Arduino audio integration

Hi, was hoping someone would be able to tell me if this is possible.

To begin with I want basicaly input audio into the arduino, then ouput it.

My setup consists of a mic, low pass filter, and speaker.

I was thinking of biasing the microphone to keep it positive then feeding that into one of the analog inputs of the arduino.

on one of the PWM outputs ide have the low pass filter to get rid of the frequency at which the pwm opperates.

On the code of the chip i was thinking something like just having this code in the main:


How does this look?

Cheers, Phil.

The sample frequency of analogRead() is 8 kHz which means you can process 4kHz audio, which is good telephone quality…

damn, i need to be able to sample upto 22Khz, is there anyway to make this possible?

Possible lead here


Im looking at that now, reading through the source code.

What do you meen about the rate of analogread would be determined by how often you call it?


I had been too short-spoken. You can ideed increase the conversion by reducing the resolution, though that is not really "Arduino". 8 bits rather than 10 will give you 32kHz rather than 8 kHz sampling! This most interesting implementation jackrae linked to is using only half of it, I think mostly because of lack of RAM to store all the data.

You have a "streaming" application here, best solved by parallel processing (as possible with processors as the ParallaxPropeller) or by extensiv interrupt handling. It is difficult though possible to do it within a polling loop.

Sorry that I did not mention the switching to a lower resulution. In fact it will make processing much faster when you use bytes only....

The end of ADC conversion is communicated by a flag, this is asynchronious but the conversion time nevertheless is fixed.

Thanks for your input, but it makes problems slightly worse in my head :frowning:

if i set the prescale to 16 by using the available code, this allows me to sample quicker.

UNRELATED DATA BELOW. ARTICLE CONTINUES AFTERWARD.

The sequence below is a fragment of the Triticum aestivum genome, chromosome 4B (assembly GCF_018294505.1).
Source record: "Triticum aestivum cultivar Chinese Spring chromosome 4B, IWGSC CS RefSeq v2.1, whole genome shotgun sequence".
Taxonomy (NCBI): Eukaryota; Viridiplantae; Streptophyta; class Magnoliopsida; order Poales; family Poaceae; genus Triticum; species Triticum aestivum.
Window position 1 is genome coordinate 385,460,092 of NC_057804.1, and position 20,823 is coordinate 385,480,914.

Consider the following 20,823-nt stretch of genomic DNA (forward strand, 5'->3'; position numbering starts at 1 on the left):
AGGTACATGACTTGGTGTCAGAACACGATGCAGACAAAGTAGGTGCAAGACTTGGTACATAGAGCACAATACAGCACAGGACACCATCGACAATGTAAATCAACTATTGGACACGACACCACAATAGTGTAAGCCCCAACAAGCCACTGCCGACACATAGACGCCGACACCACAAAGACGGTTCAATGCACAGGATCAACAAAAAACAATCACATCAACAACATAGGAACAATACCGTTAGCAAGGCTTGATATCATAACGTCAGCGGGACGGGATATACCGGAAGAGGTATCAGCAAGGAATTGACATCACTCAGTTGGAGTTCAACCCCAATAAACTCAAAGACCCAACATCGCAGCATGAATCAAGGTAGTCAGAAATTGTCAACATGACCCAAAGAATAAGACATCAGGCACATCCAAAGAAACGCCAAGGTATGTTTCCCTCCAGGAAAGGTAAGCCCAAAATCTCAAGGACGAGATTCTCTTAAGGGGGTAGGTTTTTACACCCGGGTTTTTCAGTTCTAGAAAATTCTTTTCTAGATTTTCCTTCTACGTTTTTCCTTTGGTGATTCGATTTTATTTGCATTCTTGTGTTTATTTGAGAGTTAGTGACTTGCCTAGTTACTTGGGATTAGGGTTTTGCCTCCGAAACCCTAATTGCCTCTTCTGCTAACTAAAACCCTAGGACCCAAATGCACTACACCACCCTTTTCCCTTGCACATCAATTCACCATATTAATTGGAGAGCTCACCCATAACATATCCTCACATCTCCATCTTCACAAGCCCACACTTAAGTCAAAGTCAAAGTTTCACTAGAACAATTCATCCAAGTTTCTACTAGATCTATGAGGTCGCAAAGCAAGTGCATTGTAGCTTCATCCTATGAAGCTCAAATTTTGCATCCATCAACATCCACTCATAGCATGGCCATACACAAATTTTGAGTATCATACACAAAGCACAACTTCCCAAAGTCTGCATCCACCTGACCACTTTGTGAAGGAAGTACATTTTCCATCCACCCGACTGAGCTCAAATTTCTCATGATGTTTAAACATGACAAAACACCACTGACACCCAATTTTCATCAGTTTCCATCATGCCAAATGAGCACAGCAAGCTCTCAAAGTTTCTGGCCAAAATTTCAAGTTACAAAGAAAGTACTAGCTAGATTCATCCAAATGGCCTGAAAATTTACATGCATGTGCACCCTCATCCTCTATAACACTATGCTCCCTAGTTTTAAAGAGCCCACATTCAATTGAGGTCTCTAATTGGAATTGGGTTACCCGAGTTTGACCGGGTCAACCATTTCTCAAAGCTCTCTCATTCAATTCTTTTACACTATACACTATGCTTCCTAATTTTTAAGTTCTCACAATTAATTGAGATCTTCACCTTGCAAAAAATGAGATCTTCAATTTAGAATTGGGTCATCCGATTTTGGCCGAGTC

if i bias the input mic by connecting to 100k resistors in series across the power rail, (5v), and connecting the mic and arduino to inbetween these resistors, would this not bias the mic to positive.

I would then use a simple RC circuit to filter out the pwm noise on the output.

The code I propse is the following, does this seem like it would work or am I missing some vital point here?

Thanks again, phil.
// defines for setting and clearing register bits
#ifndef cbi
#define cbi(sfr, bit) (_SFR_BYTE(sfr) &= ~_BV(bit))
#ifndef sbi
#define sbi(sfr, bit) (_SFR_BYTE(sfr) |= _BV(bit))

void setup() {

// set prescale to 16



void loop() {



Let me try and make things clearer as I feel I may have jumped the gun a little.

I need to build an electronic digital audiop filter, one which I can basicaly sweep with a 500Hz Bandwidth through the entire audio frequency.

I planed to do this with analog filters but the accuracy was no where near what I needed.

I dont need to do anything else other than the above, an Ideal setup would have a mic input into the board, a pot onto one of the analog inputs to simulate sweeping throught the range, and a headphone output on the other end.

Im prety good with the hardware and software side of things, I just want to check its feasable.

I would be uping the rate at which can be called to read the mic signal.

I was thinking that I could 'filter' out the correct frequency by determining how often I call the read function, basicaly If I call the function at a rate of 2000 times per second, would this not filter out everything bar the 2000Hz frequency?

Thanks for your help, Phil.

Ok Progress, however im yet to actualy test anything, the plan is as follows. Conecting a mic to one of the pwm inouts but having this biased at 0.5 and having the AnalogReferece set to internal (1.1V) This means that i am biasing the mic half way, and considering standard mics output between 50/200mV This allows for best resolution without saturation.

Then Pramgraming wise I was just going to adjust the AnalogRead Prescaler to allow it to perform quicker (Is this correct?).

Im going to be outputing on another PWM pin.

I was wondering if a PWM carrier frequency of ~500Hz is acceptable for this use. Do I need to up the frequency? Does this have any sense in it? Please can someone help out a little, Ive studied the link in the second post and it seems to confuse me abit, the coding that he uses does not look like C as I have been using it.

Thanks allot, Phil.

I can't help thinking that a simple analogue circuit would be best for this app (if the result, rather than the journey, is the main factor)?